So I’ve been going back and forth between colors for the TE37′s – at times, I thought I was just going to keep them red and run with it for a season, other times I’m convinced that I hate the color and I’m not going to keep them. I mean, I still have lots of time to decide but until I settle (or until it’s too late), I’ll keep juggling with ideas.
I’ve really been loving the frozen carbon concept that Bulletproof Automotive recently brought to the scene and it’s a nice, subtle touch to already amazing wheels. The best set they’ve currently done was the frozen carbon on a frozen BMW grey Advan GT for a GTR going for about $6500.
A trend is a trend and I know this is one of them but I love the look… Especially on grey or even black to be even more subtle. I used the original grey from Volk on these pics but a darker grey or black would look just as mean. What do you guys think?
It’s been quite a while since I’ve been able to post something – truthfully I have nothing left to post. It’s been a busy year and I surprised myself with how many shoots I actually got done when I think about how many I thought I would. Summer came and went faster than I can remember and so now I’m really left with updates on the FRS as I get them throughout the winter. As usual – like every year around Christmas, it’s super dead around my site but everyone else is probably busy doing winter-type things anyway.
During the winter, I sometimes get a lull in my day where I just think of things and I feel like sharing. This is one of those days…
It really revolves around the idea of modding our cars – I feel like I’ve talked about this before a while ago, so forgive me if I sound like a broken toy. The reason why it came up again was because of my recent shift of priorities in life – I have a house to take care of, I have to think of my future more than ever, I have other needs and wants outside of my car, believe it or not. So this is more or less just how I feel about a hobby that used to run my life (and wallet) now that I’m in a different place than I was even 2 years ago.
Most of us start off with a dream to build something great. For me, it was reading magazines like Import Tuner and Super Street before the days of social media and waiting anxiously every month for a new copy to drop so I could get ideas. I spent most of my days reading through magazines over and over, nit picking parts and absorbing as much as I could about parts and cars. I’m sure most of you can relate, but I went from knowing nothing to thinking I knew everything – all from reading magazines.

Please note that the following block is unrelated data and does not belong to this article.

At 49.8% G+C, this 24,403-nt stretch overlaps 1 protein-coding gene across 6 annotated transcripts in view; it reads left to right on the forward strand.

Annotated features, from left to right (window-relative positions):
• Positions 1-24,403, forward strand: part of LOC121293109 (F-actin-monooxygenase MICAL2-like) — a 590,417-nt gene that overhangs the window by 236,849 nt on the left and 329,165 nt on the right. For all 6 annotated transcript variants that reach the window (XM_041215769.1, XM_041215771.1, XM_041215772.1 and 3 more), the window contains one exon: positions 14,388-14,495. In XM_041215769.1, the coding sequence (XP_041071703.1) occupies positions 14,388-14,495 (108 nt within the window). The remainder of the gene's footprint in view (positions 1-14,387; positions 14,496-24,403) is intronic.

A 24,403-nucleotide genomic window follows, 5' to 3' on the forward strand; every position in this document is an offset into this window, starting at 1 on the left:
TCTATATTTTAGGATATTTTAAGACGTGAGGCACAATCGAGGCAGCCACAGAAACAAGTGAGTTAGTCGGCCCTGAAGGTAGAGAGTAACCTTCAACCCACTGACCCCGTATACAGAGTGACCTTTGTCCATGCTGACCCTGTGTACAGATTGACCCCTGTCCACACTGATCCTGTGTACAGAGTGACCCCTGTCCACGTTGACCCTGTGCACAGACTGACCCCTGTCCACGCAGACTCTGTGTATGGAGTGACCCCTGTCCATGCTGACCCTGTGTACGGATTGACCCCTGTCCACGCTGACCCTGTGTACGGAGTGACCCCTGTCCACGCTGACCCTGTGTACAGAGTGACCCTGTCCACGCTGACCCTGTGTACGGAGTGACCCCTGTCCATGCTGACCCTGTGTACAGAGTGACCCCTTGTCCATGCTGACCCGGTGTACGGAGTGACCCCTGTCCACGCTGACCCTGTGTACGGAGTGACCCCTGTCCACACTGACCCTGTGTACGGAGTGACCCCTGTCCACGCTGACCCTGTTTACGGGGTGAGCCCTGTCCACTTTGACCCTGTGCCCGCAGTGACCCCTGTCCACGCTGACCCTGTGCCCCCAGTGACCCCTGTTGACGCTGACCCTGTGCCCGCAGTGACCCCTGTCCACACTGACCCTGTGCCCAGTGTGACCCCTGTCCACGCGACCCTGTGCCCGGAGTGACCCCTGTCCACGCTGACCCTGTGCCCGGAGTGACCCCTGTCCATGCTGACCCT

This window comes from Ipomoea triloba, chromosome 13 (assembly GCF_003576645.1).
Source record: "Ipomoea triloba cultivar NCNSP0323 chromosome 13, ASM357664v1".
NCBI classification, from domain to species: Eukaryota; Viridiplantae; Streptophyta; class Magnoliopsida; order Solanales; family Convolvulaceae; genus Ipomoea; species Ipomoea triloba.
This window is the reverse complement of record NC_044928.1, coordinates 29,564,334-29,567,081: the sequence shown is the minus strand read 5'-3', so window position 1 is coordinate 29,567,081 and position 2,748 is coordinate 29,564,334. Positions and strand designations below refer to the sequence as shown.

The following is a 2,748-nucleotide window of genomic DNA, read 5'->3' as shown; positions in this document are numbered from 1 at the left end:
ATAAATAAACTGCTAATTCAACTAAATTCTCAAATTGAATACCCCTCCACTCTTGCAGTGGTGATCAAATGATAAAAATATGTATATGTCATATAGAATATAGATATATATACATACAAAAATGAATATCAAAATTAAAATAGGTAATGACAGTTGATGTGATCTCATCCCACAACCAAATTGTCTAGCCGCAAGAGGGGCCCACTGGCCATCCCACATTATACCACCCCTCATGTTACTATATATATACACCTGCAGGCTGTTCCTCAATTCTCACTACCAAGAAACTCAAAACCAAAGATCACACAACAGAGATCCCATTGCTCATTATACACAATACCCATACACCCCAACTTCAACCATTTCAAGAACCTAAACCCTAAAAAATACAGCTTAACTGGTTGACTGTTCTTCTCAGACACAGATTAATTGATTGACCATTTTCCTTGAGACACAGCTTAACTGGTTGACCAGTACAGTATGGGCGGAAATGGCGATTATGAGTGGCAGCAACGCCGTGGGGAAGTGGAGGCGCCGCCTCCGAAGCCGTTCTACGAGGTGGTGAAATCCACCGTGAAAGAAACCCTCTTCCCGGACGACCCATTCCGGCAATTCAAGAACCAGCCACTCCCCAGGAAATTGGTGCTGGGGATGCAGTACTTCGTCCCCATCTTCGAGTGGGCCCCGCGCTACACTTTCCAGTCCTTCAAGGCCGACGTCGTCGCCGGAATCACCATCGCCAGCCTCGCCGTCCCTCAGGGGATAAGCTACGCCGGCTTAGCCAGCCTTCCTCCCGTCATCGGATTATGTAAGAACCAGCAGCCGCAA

I went through the parts catalog in those magazines, picking out the Altezzas I loved the most, or an exhaust that looked the biggest, and I would add it up thinking I could afford it if I saved up enough lunch money for X amount of weeks. Simple, right? Unbeknownst to little jobless Jason, it wasn’t so easy to make paper and it certainly wasn’t easy to build a good quality car on a budget.
I slowly went from thinking that this was the easiest task to getting a big, hard hit from reality showing me that money was more of an issue than saving up pay cheques or lunch money. At the time, I thought I would be able to work part time, and be able to pay for a brand new RX-7 and that the NSX was only a few more years and pay cheques away if I wanted it bad enough.
Fast forward to my first real car – my 2006 Honda Civic – I was blessed to be lucky enough to have parents that gave me a car that I wanted as long as I stayed within budget. Immediately I regressed back to my little, magazine-indulging, day-dreaming ricer self and put parts on the car left, right, and center. I didn’t know anything but I did know that I loved doing whatever the hell I was doing. Personally, for me – I had a lot of inspiration and guidance along the way so my careless spending on “bad quality parts” per say were curbed quickly.